A land of plenty

Dorothy HendersonCountryman
Brad McMeikan’s property, Daly Downs, is a Land for Wildlife-listed property where native animals and their habitat are highly valued.
Camera IconBrad McMeikan’s property, Daly Downs, is a Land for Wildlife-listed property where native animals and their habitat are highly valued. Credit: Countryman

fter studying agriculture and working in various aspects of the industry for many years, including teaching agriculture students at the Esperance District High School and working as an estate agent for Elders, Brad McKeikan has turned his hand to horticulture, developing the garden on his 43ha property Daly Downs, at Dalyup.

During this time he has produced watermelons, pumpkins, zucchini and other vegetables, marketed at the Esperance Grower and Museum Village Community Markets and directly to customers in Esperance.

Daly Downs is one of many small landholdings located along the Dalyup River, about 35km west of Esperance. Regarded as a local food bowl during Esperance’s early days, the gravelly loams that are a feature of the area enabled landholders to produce fruit, vegetables and other goods for consumption by locals and for distribution to markets as far away as the Goldfields.

The access road to Daly Downs feeds off the South Coast Highway, heading north along the Dalyup River valley. Nestled into a broadacre farming landscape, the valley is dotted with smaller landholdings, reflecting its history of food production and its desirability as a landscape that offers fertile soils, close proximity to town and markets and rolling hills.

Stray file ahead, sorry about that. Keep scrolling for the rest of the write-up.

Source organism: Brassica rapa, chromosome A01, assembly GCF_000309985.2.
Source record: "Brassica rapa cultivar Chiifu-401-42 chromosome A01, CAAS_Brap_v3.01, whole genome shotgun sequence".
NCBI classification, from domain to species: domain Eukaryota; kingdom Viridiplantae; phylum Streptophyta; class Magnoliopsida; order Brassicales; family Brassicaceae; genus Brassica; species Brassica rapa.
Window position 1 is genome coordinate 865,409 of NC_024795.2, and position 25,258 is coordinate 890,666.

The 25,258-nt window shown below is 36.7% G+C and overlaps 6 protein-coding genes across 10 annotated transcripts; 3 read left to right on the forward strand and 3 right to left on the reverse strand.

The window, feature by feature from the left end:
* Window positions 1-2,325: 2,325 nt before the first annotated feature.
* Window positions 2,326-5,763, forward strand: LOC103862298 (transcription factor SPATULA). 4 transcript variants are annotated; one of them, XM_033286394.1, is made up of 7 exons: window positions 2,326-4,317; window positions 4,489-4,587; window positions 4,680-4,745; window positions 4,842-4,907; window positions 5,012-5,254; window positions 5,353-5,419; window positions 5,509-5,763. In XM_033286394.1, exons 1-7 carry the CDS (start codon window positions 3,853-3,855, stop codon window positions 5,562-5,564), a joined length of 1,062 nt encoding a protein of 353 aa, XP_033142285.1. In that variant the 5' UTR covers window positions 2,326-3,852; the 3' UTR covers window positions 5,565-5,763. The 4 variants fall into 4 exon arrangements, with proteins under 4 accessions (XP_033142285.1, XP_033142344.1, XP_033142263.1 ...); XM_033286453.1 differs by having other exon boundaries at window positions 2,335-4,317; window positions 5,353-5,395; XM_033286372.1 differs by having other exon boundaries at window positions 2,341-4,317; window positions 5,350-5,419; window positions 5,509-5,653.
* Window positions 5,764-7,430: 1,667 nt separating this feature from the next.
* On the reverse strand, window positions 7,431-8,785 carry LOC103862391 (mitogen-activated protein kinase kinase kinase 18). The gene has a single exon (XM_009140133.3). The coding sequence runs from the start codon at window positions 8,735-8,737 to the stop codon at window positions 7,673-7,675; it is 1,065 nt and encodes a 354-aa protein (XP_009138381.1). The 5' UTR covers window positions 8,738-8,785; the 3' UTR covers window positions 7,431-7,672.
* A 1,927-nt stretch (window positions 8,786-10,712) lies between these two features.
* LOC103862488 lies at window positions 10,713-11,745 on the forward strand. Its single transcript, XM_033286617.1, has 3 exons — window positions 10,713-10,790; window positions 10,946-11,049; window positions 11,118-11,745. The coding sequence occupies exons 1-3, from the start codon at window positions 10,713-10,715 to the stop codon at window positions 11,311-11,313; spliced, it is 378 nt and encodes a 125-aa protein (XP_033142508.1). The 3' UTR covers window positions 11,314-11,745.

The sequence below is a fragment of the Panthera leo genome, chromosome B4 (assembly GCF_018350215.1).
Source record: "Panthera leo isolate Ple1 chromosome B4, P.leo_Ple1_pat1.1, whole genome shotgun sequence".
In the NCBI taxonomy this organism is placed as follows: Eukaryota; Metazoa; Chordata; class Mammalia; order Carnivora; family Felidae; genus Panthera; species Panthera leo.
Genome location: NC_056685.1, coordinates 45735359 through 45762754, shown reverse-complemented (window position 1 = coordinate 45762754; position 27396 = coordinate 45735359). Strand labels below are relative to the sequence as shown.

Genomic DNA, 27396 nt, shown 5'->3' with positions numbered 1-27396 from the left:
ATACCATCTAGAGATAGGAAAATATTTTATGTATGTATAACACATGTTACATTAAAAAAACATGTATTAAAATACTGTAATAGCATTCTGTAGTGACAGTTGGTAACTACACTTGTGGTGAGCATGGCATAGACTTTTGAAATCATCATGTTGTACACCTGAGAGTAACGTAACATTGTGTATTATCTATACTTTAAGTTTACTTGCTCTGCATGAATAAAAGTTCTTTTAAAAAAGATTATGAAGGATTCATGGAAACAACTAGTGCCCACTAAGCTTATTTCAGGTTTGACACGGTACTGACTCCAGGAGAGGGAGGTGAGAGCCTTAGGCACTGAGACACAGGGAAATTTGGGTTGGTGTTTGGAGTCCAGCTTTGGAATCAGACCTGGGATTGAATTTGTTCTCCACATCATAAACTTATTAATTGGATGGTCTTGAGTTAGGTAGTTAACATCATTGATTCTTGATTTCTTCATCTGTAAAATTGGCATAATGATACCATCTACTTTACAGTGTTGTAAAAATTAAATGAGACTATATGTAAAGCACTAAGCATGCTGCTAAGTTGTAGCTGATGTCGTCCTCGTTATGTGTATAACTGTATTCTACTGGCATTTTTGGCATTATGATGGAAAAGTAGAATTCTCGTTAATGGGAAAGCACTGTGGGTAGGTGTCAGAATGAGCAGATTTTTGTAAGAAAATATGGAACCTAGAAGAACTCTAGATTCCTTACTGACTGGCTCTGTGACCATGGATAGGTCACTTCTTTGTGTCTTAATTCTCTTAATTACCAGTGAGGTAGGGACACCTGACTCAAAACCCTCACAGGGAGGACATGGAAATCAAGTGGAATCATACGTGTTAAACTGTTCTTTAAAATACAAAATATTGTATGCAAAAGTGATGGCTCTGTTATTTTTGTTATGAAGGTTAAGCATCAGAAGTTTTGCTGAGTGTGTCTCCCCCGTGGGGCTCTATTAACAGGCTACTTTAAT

The road takes visitors over the Dalyup River via a bridge that denotes entry into a different world, one where a commercial food producing venture is not the enterprise being worked on by its passionate caretaker.

The production of quality, organic food is just one of the Daly Down aims. On this property Mr McKeikan plans to inspire others to get involved in food production, while encouraging them to also appreciate the natural world around them.

While land lower in the Daly Downs valley is dedicated to the production of food, the higher ground, which includes granite outcrops with views of the river and surrounding farmland, will become part of the tourism and hospitality ventures. This will offer guests the chance to wander winding tracks through banksia and she-oaks, with brightly coloured natives adding splashes of colour to the bushland.

“There is a total of 42ha of which about 30ha, all on the western side of the Dalyup River, is natural vegetation which includes a diverse range of interesting habitats, home for an abundance of flora and fauna and about 20km of walk trails and tracks,” Mr McKeikan said.

The Dalyup catchment has been adversely affected by early clearing practices. Salinity is an issue and it has been an area targeted by land care projects in an effort to encourage vegetation and protection of the catchment and waterway.

For this reason, producers in the valley need to be careful in the way they manage their blocks, and Mr McKeikan has put a great deal of thought into devising ways he can produce food while capitalising on the natural beauty of the property.

“The other 11ha or so of quite narrow river flats and alluvial deposits are pastured and are home to a small flock of goats, sheep and alpacas ... as well as the emerging market garden and orchard, now grown to around 4000sqm of organically growing soils,” he said.

“I estimate this area can gradually expand to about 10,000sqm along with sufficient water.”

A joint-venture fruit production project is in the early stages, with recent plantings bringing the number of fruit trees on the property to more than 200, with peaches, nectarines, pears, plums, apples and apricots among the trees now growing in the valley.